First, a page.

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AI Case Study

Instacart predicts availability of 200 million grocery items every 30 minutes using machine learning

Instacart has built a model that reports the in-store availability of over 200 million grocery items, updated every 30 minutes. The third-party's personal shoppers execute consumers' orders by packing the requested items at retail partners like Aldi, Costco, Krogers, Safeway, and Wegmans. When looking for an item the shopper categorises it as found or not found, which in turn creates a profile about the product. According to an item's history and past orders the model can predict if it is likely to be found on the shopping floor or not. The team says it is constantly evolving their model.


Consumer Goods And Services

Food Beverage And Drugs

Project Overview

"Instacart’s machine learning team has built tools to figure that out!
Our marketplace’s scale lets us build sophisticated prediction models. Our community of over 70,000 personal shoppers scans millions of items per day across 15,000 physical stores and delivers them to the customers. These stores belong to our grocery retail partners like Aldi, Costco, Krogers, Safeway, and Wegmans.

Every time an Instacart shopper scans an item into their cart or marks an item as “not found”, we get information that helps us make granular predictions of an item’s in-store availability. This helps us set accurate expectations for out-of-stock items and recommend appropriate replacements for items likely to be out-of-stock.

As a quick overview of how Instacart works, customers place orders online to be fulfilled from one of our grocery retail partners. A personal shopper engaged by Instacart picks items in the store and delivers them in as little as an hour. We have millions of grocery products listed on our website. Each product at a particular store is defined as an “item” and we want to know the availability of each item.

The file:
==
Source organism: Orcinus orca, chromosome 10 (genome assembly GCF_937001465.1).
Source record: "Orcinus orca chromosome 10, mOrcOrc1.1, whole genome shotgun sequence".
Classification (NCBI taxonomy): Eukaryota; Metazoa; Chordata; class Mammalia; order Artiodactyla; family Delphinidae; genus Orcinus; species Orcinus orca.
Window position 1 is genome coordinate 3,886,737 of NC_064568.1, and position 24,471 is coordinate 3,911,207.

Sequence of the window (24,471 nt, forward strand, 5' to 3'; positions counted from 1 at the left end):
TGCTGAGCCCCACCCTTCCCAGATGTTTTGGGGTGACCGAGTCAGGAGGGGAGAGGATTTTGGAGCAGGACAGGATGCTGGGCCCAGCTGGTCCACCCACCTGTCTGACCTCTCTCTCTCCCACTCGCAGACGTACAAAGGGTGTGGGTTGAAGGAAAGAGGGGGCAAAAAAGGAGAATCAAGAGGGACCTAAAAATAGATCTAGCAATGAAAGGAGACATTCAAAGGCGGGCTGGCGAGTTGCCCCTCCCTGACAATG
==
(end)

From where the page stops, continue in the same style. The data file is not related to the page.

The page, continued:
If a personal shopper cannot find an item in the store, we label the item as “not found”. A not-found item is bad for every stakeholder in our marketplace — customers don’t get what they want, retail partners lose out on revenue, shoppers spend more time searching for them, and Instacart fails to deliver the best customer experience.

Not-founds occur primarily due to two reasons:

1. Availability: Instacart doesn’t own the logistics supply chain for products listed on its platform (our retail partners do), which makes it difficult for us as a third party to know whether a store has an item at a given time. We get regular updates (typically once a day) from our retail partners on the availability of all items. But items can sell out quickly within a day. We realized that we needed more granular data throughout the day — we needed to know the real-time availability of each item.

2. Find-ability: Sometimes, due to our exhaustive product catalog, shoppers aren’t able to find every item available in the store. It could be because the items are moved to the front of the store for a seasonal promotion or items are paired to drive more sales. For example, chips are placed next to salsa instead of their usual aisle. Recommending easy-to-find items saves shoppers’ time and cuts down on replacements for customers.

Hence, to infer real-time availability and capture find-ability, we built an item availability model that constantly predicts the availability of 200 million grocery items every 30 minutes.

We currently use item availability predictions in many ways across the product. One such use case is to decide items that customers are able to order. We hide items with very low availability scores and low relevance in search. We also use these predictions to route shoppers to stores with better availability of ordered items."

Reported Results

Results undisclosed


"As we set out to build the model, we formulated it as a classification problem where every ordered item is a training example. In order to capture an item’s availability and find-ability, the model is trained to predict if the item was found by the shopper. Making this model work is a challenging problem, both from the perspective of training a model with good performance as well as the scale at which it needs to perform."


Supply Chain



"Ever wished there was a way to know if your favorite Ben and Jerry’s ice cream flavor is currently available in a grocery store near you?"



items labelled as found or not found

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